News from Voices of Oklahoma…

Voices of Oklahoma 7th Anniversary

As we celebrate the seventh anniversary of Voices of Oklahoma, we give thanks to those who have recorded their oral histories for our future generations. Nearly two hundred Oklahomans have become the storytellers of their own experiences. The online collection covers many topics, but the strengths are in World War II history, Oklahoma political history, Oklahoma business history, and civil rights history.

On April 10, 2010 we launched our first oral history interview with the first female chief of the Cherokee nation, Wilma Mankiller.  You honor her as you listen to her inspiring story.

We look forward to another year of collecting and archiving Oklahoma stories for where it is our mission to preserve Oklahoma’s legacy, one voice at a time.

Voices of Oklahoma is a proud partner with the Oklahoma Center for the Humanities at the University of Tulsa.

Will Rogers Last Living Relative Dies

Doris “Coke” Meyer died at the age of ninety-seven on January 29, 2017. She was Will Rogers great niece and his last living relative. In her Voices of Oklahoma interview recorded in 2009, Coke tells the story of “Oklahoma’s Favorite Son.” Listen to her recount his life here.  

Frosty Troy

Frosty Troy, the founding editor of the Oklahoma Observer was eighty-three when he died on January 19, 2017. He covered state and national politics, government, and social issues for a half century.  As a public speaker he traveled the nation and on the radio his daily commentaries were carried by stations across the state. He was also a favorite commencement speaker at high school graduations.

Listen here to his sometimes blunt manner of speaking as he tells his life story. Be sure to listen to Chapter 16—George Wallace.

Tommy Allsup

It was 1947 and Tommy Allsup was a sophomore in high school when he organized a Western-style band called the Oklahoma Swing Billies. Following graduation, he became a member of Johnnie Lee Wills & All the Boys. They performed in many venues including Cain’s Ballroom in Tulsa. Allsup met Buddy Holly in 1958 which led to the famous coin flip for a seat on an airplane in the winter of 1959—also known as “the day the music died.”

Voices of Oklahoma recorded Tommy’s oral history September 8, 2011. The recording was made at the home of music historian, Guy Logsdon, who also participated in the interview. Tommy knew how to tell a story and he was at his best for this recording. 

He was 85 when he died January 11, 2017. Chapters 8 and 9 feature the coin flip story. Listen here. 

Share with Tommy’s fans and keep listening to Oklahoma’s oral history website.

Seventy-five Years Ago Today

It was seventy-five years ago, December 7, 1941, when Petty Officer Robert (Bob) Norman was sitting on his bunk aboard the battleship USS Nevada as the Japanese launched their sneak attack on Pearl Harbor. The time was 7:55 that Sunday morning when his ship was torpedoed and hit with ten bombs. With bullets and bombs flying all around him, Bob Norman made a heroic rescue of a stranded ensign.

Bob Norman tells the story of the day before and the day of the attack: Listen to Chapters 3 and 4 for the day before and the day of the attack. Chapter 5 features the heroic rescue. Voices of Oklahoma salutes Captain Norman and all those who experienced the attack on Pearl Harbor seventy-five years ago!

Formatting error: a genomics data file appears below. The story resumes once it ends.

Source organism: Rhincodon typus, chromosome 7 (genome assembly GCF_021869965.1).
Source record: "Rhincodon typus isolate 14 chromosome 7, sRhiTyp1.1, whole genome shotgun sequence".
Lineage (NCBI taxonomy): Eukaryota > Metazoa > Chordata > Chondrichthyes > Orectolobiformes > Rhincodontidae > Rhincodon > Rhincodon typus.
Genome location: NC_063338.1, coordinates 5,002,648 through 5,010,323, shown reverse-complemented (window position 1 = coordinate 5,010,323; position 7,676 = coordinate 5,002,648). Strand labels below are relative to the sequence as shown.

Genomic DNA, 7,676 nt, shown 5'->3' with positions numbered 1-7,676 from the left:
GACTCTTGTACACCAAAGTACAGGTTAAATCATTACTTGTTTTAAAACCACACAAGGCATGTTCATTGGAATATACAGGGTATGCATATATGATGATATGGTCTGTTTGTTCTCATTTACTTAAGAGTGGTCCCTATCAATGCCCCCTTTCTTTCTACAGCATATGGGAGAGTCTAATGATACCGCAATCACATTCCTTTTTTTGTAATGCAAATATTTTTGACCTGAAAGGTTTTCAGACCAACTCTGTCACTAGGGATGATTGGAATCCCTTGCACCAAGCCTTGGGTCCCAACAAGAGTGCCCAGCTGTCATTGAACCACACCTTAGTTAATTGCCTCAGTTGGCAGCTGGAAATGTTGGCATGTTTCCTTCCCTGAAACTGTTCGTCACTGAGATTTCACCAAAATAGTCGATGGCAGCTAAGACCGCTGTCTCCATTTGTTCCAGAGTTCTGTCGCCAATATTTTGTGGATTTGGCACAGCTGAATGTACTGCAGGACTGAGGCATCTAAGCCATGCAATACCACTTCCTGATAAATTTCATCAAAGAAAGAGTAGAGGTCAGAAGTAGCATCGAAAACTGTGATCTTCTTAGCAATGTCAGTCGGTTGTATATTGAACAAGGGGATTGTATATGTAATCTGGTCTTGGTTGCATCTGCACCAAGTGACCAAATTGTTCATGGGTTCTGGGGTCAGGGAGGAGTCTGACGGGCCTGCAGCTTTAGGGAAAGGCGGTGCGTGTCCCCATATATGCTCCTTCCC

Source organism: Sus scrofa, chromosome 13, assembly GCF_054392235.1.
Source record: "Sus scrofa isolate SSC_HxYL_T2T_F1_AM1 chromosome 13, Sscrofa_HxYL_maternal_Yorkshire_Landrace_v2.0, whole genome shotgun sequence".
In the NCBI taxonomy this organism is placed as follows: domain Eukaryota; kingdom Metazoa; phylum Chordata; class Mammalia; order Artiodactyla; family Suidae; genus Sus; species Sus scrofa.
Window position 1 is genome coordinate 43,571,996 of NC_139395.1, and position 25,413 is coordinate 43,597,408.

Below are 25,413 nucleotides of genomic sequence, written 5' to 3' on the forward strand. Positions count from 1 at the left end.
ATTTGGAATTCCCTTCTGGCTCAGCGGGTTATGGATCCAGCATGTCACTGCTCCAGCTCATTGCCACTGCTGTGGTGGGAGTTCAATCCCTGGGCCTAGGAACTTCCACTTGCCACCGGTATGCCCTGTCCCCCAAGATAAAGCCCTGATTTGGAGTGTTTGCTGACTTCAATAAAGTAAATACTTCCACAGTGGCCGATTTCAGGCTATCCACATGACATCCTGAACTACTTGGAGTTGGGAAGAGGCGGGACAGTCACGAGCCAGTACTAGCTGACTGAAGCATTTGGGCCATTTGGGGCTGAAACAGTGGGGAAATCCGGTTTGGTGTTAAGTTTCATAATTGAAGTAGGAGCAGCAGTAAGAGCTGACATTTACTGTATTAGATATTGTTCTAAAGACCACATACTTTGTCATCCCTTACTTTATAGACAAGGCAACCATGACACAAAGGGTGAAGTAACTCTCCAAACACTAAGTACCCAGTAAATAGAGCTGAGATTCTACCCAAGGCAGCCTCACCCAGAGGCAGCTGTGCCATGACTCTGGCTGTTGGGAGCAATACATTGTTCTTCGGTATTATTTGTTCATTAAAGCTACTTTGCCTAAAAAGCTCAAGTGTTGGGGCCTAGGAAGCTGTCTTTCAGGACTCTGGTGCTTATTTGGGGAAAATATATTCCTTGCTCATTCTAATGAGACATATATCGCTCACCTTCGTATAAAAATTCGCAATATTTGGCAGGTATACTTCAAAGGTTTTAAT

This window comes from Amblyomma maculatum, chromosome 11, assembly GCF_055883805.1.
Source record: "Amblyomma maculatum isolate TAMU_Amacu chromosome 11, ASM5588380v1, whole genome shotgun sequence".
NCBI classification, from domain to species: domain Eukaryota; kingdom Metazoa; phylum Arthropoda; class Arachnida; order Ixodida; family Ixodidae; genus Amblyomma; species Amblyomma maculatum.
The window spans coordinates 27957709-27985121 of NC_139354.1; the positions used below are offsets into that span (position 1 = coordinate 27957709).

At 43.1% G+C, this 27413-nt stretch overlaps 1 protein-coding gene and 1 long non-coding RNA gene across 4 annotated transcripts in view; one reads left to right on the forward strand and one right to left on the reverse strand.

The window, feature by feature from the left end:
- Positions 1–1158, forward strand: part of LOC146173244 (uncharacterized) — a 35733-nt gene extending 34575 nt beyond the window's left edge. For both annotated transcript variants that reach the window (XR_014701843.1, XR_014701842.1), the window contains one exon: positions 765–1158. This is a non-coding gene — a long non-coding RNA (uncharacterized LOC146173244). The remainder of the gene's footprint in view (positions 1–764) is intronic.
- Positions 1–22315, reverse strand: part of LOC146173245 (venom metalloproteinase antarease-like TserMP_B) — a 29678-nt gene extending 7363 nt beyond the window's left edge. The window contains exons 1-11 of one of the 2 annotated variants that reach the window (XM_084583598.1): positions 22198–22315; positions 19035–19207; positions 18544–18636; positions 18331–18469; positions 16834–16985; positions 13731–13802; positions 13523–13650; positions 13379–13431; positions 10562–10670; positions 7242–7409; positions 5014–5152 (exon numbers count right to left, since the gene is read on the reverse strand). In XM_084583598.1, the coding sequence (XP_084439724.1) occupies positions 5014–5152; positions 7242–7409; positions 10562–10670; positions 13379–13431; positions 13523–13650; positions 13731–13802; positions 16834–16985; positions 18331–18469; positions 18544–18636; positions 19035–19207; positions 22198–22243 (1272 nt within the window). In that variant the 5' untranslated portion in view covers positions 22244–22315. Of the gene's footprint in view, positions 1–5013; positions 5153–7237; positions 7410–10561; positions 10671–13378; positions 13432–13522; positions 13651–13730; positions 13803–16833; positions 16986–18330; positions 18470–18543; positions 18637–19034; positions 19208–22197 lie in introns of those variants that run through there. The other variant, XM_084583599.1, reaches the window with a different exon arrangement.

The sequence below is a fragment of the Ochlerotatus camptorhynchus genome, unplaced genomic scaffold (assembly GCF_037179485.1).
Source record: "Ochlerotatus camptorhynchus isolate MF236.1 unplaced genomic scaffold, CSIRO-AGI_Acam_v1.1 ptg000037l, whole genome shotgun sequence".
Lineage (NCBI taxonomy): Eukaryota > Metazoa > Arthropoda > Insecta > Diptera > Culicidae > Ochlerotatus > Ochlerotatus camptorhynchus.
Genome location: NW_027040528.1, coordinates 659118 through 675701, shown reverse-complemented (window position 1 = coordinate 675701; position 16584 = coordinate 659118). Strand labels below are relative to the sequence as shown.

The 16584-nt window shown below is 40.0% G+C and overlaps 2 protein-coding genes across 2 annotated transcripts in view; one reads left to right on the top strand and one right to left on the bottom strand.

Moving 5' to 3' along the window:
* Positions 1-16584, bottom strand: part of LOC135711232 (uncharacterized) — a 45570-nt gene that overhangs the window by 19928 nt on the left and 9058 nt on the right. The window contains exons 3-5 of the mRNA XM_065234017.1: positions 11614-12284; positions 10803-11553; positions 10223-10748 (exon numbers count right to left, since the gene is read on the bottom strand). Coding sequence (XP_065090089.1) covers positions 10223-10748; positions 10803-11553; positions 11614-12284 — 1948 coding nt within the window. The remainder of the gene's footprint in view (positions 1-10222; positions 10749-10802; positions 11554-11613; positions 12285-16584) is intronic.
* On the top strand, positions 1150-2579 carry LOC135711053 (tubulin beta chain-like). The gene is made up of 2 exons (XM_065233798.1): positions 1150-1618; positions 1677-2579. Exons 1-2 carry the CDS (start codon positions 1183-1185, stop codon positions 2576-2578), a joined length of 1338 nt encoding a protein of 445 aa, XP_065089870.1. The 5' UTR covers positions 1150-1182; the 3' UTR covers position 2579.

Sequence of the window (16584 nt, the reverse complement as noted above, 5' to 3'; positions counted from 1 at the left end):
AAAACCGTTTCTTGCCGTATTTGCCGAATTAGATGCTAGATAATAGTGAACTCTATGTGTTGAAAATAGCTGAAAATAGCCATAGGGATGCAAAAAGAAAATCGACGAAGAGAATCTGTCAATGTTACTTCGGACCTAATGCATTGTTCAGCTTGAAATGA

Veterans Day-Voices of Oklahoma

We honor and thank our brave men and women who have served our country, protecting our freedom including the right to vote. Voices of Oklahoma offers these veteran voices from Oklahoma as they describe their days on the battle field.

Shawnee Stewart: Chapters 7–9

Rex Calvert: Chapters 6–8

Paul Andert: Chapters 8–9

Catharine Kingsley: Chapters 9–11 

John Brooks Walton

John Brooks Walton’s career as an architect, artist, and author gave him a unique view of Tulsa’s residential history. John was eighty-seven when he died last Saturday October 22, 2016. In his life interview he talks about restoring many properties including the Skelly mansion (a home he also lived in), the Mayo mansion, Southern Hills Country Club, and more than one haunted house.

Listen to John’s interview here.

Bobby Vee

Bobby Vee was seventy-three when he died Monday, October 24, 2016, but he was only fifteen years old when he took the stage in Moorhead, Minnesota, following the tragic death of Buddy Holly in a plane crash. Since that day, Bobby’s career produced thirty-eight top 100 hits from 1959 to 1970. In Chapter 9 of his Voices of Oklahoma interview, Tommy Allsup tells the coin flip story which kept him alive on that fateful day February 3, 1959.  Bob Dylan played for a brief time in Bobby Vee’s band, The Shadows. Thanks to our friend Larry Gauper of Fargo, North Dakota, you can hear Bobby Vee talk about the “day the music died.” 

Listen to Chapter 9 here.

Bob Dylan, Nobel Peace Prize Winner

The most famous drop-out at the University of Minnesota, Bob Dylan, was awarded the 2016 Nobel Peace Prize in literature this week. Although Dylan is primarily a musician, much of his song writing reads like poetry with a focus on story-telling and anti-war themes. Dylan gives credit to his high school English teach in Hibbing, Minnesota “for helping to spark his creative pursuits,” but he was also inspired by other artists, including Woody Guthrie. Woody’s daughter, Nora, talks about that special bond in Chapter 17 of her Voices of Oklahoma interview. Listen here to learn more about the relationship between these two legendary folk musicians.

Arnold Palmer

Famed golfer Arnold Palmer, who passed away on September 25, 2016, was well known on the world’s best courses. As golf shop manager at Tulsa Southern Hills Country Club, George Matson got to know Arnie and remembers him as a very friendly gentleman. Listen to Chapter 8 of George’s interview for his personal recollections.